Does the Law Protect the Whistleblower?

There Are Significant Protections for Individuals Who Turn Their Employers in For Violating Laws in Ways that Amount to Felonies or Acting in Ways that Jeopardize the Public’s Health or Safety. the Law Also Guards Against Adverse Job Action Being Taken After Public Employees Point out Instances of Budget Abuse or Failure of Management to Abide by Laws or Regulations Governing the Administration of Public Services. Anyone Reporting a Violation of Occupational Health and Safety Regulations to The Occupational Safety and Health Administration (OSHA) Has Additional Protections Under Federal Law.

But not all “whistleblowers” can take advantage of those protections under all circumstances. Laws protecting the “whistleblower” spell out precisely who is covered by the protections afforded under the statute, the steps the whistleblower must first have taken to secure management’s cooperation in recognizing and solving the problem, and the precise steps the whistleblower must then take—and the time frame during which those additional steps must be taken—to preserve his or her rights to protection under the whistleblower law.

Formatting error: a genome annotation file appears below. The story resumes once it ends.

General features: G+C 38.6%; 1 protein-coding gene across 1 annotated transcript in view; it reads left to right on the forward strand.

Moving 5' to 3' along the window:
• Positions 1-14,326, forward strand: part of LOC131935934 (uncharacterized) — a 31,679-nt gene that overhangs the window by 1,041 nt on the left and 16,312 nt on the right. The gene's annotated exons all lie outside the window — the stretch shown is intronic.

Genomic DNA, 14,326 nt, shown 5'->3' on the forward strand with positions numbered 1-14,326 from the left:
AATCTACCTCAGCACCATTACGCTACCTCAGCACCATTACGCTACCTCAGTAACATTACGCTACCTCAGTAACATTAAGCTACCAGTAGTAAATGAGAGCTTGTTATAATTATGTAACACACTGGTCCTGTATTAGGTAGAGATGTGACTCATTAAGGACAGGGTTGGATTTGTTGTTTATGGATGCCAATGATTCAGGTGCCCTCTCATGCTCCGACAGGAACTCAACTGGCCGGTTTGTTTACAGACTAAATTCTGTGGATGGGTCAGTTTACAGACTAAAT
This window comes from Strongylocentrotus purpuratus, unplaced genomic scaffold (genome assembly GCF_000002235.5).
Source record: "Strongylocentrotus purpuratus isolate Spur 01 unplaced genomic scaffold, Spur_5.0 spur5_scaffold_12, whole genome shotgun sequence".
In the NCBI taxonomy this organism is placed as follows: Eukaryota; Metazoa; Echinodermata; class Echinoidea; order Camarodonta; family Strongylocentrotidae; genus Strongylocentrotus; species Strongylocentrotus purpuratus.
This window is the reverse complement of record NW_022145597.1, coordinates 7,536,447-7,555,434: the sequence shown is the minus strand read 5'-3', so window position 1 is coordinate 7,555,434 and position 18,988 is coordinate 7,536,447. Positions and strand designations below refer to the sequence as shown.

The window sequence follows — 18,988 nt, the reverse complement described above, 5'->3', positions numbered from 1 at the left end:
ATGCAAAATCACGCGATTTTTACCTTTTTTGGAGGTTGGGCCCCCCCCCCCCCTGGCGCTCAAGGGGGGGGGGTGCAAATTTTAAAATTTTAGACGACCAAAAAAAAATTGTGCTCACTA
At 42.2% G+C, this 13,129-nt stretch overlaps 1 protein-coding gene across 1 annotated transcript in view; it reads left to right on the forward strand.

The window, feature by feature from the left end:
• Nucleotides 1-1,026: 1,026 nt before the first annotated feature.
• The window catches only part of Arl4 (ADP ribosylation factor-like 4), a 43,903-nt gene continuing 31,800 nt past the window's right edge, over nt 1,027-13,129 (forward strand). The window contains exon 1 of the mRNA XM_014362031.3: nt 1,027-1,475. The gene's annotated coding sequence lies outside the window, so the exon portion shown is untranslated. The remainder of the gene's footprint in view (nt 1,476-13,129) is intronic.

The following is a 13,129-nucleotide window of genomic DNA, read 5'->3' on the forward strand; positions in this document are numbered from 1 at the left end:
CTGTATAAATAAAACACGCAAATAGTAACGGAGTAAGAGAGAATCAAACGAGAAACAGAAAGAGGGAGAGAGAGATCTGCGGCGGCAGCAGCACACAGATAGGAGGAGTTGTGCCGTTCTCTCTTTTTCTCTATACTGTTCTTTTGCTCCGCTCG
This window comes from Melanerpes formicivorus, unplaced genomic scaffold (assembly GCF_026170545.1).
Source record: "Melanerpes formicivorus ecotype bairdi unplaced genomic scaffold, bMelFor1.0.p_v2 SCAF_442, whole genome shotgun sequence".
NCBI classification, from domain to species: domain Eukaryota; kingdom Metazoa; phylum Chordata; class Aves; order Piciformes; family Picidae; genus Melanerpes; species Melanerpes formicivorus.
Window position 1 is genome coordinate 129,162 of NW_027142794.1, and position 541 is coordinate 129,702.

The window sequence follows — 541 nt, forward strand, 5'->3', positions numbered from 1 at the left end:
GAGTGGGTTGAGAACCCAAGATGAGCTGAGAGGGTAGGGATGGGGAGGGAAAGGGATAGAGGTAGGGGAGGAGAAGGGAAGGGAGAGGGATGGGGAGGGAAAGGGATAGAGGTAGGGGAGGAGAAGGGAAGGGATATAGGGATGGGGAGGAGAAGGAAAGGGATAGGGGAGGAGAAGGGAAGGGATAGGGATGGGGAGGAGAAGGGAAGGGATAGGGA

If an employer is able to show that its employee either did not have a good faith basis for approaching authorities, did not make a good faith effort to determine the accuracy of the information reported to authorities, or did not otherwise follow the steps that would entitle the employee to whistleblower protection, the employer can avoid liability under the whistleblower law.

The time for laying the foundation for full protection as an employee with whistleblower status under the law is before you take any steps to report the information you have to someone outside of the company. If you are in that position and wonder whether the whistleblower law might help you, contact my office for an appointment to discuss your individual circumstances.